Chuck Roberts of C.W. Roberts Contracting Inc. has 30 days to decide whether he will request the Gadsden Couny Planning and Zoning Commission hear his request for a variance or whether he will shut down his operation on State Road 267.
When Roberts came before county commissioners last Tuesday night to ask for a 5-year extension to a special use permit granted in 1992, he learned that for the past 17 years he has been operating without the proper permits. The permit he was granted in 1992, to temporarily store asphalt used in the construction of Interstate 10, expired in 1994. The property should have reverted back to its original use, which was agriculture.
"I was unaware of any concerns until a few years ago. We would like to continue in this county," Roberts said.
But members of the The Friends of Lake Talquin, a group formed to protect the environment near and around the lake, said they are opposed to the facility and asked commissioners not to permit the extension. The group submitted a letter, dated Jan. 16, to commissioners. The letter stated, “We are requesting that the county take action against the illegal operations of this aspalt plant operation on 123 acres of AG 3 property. In the event that your office is unwilling to take such action, please submit this as an agenda item for the next Gadsden BOCC meeting.”
"They have been operating without a permit for 14 years. Recently, the activity there has increased. They have piles of asphalt and it's oil based. I can't see how it won't seep in to the aquifer. They have paid less than $800 in taxes on 123 acres. I would like to see that all operations cease and all toxins removed. It know that's not going to happen, but at the very least they should be required to go through the rezoning process," said Jim Brantley.
Belinda Synder, president of The Friends, said the organization met with Roberts and he made them promises about the asphalt site that were never kept. The piles of asphalt, Synder said, have tripled since the organization met with Roberts.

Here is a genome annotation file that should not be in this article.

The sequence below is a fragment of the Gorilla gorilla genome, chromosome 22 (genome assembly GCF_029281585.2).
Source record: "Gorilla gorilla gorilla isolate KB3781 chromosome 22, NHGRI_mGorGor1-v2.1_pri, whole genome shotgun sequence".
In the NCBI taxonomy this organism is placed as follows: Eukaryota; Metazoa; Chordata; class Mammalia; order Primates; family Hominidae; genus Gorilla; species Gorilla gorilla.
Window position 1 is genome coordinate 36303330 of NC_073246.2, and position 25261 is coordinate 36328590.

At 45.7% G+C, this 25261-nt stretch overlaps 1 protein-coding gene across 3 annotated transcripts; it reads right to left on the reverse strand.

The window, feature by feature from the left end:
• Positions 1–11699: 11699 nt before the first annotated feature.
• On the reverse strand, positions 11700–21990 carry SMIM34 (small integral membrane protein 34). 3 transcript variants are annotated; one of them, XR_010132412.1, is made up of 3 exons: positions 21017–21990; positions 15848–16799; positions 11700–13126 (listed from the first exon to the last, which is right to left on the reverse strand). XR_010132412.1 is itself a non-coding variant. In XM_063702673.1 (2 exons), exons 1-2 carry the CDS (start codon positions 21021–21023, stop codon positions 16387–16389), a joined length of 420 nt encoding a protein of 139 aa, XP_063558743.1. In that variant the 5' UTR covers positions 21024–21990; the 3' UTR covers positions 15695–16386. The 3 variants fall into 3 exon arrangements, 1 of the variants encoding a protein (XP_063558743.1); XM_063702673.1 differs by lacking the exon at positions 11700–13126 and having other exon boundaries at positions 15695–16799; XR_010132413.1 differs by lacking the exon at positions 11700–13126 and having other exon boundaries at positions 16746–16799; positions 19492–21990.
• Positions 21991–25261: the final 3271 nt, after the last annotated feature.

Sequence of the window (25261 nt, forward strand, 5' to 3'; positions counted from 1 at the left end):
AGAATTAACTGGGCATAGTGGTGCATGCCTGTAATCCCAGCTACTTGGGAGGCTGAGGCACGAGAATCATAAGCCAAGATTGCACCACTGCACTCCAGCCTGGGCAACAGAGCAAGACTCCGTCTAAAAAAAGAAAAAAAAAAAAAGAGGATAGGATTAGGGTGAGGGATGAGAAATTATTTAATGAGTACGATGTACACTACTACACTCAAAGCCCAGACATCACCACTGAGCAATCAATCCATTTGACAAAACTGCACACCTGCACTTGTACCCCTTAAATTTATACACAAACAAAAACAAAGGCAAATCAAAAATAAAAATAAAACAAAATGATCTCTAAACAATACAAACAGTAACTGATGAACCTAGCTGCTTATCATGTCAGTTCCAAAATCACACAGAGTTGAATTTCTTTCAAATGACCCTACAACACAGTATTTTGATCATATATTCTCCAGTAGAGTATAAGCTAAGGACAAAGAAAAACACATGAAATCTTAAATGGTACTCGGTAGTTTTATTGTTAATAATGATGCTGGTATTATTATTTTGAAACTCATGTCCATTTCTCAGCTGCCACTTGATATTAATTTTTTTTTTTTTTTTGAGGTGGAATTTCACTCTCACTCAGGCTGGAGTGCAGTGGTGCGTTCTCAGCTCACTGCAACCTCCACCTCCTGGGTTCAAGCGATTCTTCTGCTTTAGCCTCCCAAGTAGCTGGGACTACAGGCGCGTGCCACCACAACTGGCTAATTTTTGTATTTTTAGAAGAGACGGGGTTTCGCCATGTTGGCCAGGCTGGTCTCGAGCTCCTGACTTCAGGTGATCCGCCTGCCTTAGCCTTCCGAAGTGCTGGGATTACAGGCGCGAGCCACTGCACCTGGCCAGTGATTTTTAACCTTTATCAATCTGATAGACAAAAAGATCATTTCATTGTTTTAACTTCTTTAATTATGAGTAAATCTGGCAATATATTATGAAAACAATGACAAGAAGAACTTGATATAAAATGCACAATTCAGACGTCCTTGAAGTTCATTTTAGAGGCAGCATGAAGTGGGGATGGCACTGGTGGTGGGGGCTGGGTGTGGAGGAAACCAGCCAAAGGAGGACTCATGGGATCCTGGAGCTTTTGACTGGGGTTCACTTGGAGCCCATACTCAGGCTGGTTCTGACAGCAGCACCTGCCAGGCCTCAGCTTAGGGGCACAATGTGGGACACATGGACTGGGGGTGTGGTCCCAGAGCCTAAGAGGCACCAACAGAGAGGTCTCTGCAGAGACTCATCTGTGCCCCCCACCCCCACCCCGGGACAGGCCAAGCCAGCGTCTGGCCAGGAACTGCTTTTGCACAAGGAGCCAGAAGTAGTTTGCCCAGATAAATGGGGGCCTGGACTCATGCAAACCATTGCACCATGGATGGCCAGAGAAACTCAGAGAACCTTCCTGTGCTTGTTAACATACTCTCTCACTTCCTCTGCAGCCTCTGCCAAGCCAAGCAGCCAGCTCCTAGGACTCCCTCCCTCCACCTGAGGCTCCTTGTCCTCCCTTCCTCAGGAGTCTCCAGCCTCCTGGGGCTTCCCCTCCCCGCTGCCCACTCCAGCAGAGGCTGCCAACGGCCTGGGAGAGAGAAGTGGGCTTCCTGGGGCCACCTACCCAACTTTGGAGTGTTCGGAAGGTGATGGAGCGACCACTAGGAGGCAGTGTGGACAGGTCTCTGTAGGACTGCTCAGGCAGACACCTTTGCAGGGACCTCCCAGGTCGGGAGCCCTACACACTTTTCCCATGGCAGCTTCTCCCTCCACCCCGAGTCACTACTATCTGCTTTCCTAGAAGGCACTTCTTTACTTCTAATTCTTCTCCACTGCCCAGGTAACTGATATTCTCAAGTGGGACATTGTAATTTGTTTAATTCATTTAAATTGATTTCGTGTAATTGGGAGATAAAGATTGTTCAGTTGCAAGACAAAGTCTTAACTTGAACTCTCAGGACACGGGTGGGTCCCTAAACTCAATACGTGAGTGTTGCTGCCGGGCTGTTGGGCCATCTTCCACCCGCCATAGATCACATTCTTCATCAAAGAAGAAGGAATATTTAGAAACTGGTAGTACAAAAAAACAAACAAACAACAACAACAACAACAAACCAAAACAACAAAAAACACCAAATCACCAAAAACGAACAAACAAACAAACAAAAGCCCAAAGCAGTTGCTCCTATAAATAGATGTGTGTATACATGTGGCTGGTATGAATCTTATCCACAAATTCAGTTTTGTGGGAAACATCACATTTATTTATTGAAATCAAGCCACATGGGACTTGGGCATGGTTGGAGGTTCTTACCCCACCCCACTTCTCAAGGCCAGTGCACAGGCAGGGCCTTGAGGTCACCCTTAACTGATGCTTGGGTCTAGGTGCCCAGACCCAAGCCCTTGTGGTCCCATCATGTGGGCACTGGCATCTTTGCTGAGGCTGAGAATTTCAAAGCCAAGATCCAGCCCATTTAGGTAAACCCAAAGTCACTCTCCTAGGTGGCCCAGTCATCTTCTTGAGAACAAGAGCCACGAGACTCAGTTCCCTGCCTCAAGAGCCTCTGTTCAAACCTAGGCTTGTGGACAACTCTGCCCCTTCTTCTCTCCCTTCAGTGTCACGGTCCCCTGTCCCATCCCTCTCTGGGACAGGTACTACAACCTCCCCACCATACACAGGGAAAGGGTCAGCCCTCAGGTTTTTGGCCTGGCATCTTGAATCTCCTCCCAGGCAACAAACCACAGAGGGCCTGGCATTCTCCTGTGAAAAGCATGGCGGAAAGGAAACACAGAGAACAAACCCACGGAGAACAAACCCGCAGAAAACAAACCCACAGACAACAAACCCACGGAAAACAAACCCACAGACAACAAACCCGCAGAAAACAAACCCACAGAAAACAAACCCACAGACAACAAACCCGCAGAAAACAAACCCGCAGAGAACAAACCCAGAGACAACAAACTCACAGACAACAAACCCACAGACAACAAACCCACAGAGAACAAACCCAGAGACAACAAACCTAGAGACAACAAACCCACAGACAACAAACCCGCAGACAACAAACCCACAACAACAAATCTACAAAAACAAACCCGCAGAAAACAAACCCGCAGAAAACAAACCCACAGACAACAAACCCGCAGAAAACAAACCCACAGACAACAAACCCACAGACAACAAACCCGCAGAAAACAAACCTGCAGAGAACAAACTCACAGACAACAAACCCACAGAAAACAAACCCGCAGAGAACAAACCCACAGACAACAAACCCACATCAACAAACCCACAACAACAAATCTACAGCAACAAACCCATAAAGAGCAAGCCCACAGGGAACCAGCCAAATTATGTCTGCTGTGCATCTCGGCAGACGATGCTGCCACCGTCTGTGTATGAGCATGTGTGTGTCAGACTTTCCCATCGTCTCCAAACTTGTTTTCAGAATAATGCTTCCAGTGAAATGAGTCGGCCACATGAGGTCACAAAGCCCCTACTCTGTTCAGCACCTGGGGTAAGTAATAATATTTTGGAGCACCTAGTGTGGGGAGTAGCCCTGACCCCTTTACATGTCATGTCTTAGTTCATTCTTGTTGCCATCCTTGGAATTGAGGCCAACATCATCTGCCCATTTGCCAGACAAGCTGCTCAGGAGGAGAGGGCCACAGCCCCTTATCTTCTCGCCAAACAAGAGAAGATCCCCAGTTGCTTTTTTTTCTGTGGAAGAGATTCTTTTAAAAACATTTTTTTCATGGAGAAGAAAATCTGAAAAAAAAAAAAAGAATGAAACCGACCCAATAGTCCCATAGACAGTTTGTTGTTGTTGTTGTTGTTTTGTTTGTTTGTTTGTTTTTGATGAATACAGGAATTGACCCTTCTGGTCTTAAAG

Barry Haber, vice president of the organization, showed photos of the area to commissioners.
"When he requested an extension in 1993, it was never granted. C.W. Roberts has been in violation since 1994. There is a deception going on. It was never supposed to be temporary. This is a farce," he said.
Roberts said he doesn't want to destroy the environment and asked Shawn Glen, of Glen Labs, to report on the water he tested at the site. Glen said he found no mercury or other heavy metals. He said he found iron in the water but that the iron only caused an orange color meaning, he said, it may not be asthetically pleasing, but it doesn’t cause any problems.
“The runoff in the pond on the property had fish in it," Glen said.
But The Friends expressed a different opinion in its letter, stating that the damage goes beyond the environment.
“When you drive the 11-mile stretch between I-10 and Highway 20 on Route 267, you see FDOT police and a steady flow of dump trucks. This activity hinders the proper growth of one of the most valuable resources for development in the county. Lake Talquin should be open to develop as a valuable lake community...Allowing a very visible yet illegal asphalt plant to operate in our county provides no meaningful employment and deters proper development which could provide millions of dollars in revenue to this poor county...the asphalt facility is illegal and an eyesore, and provides a poor image of the poorest county in the state,” the letter reads.
Roberts employs 200 Gadsden County residents at his three sites.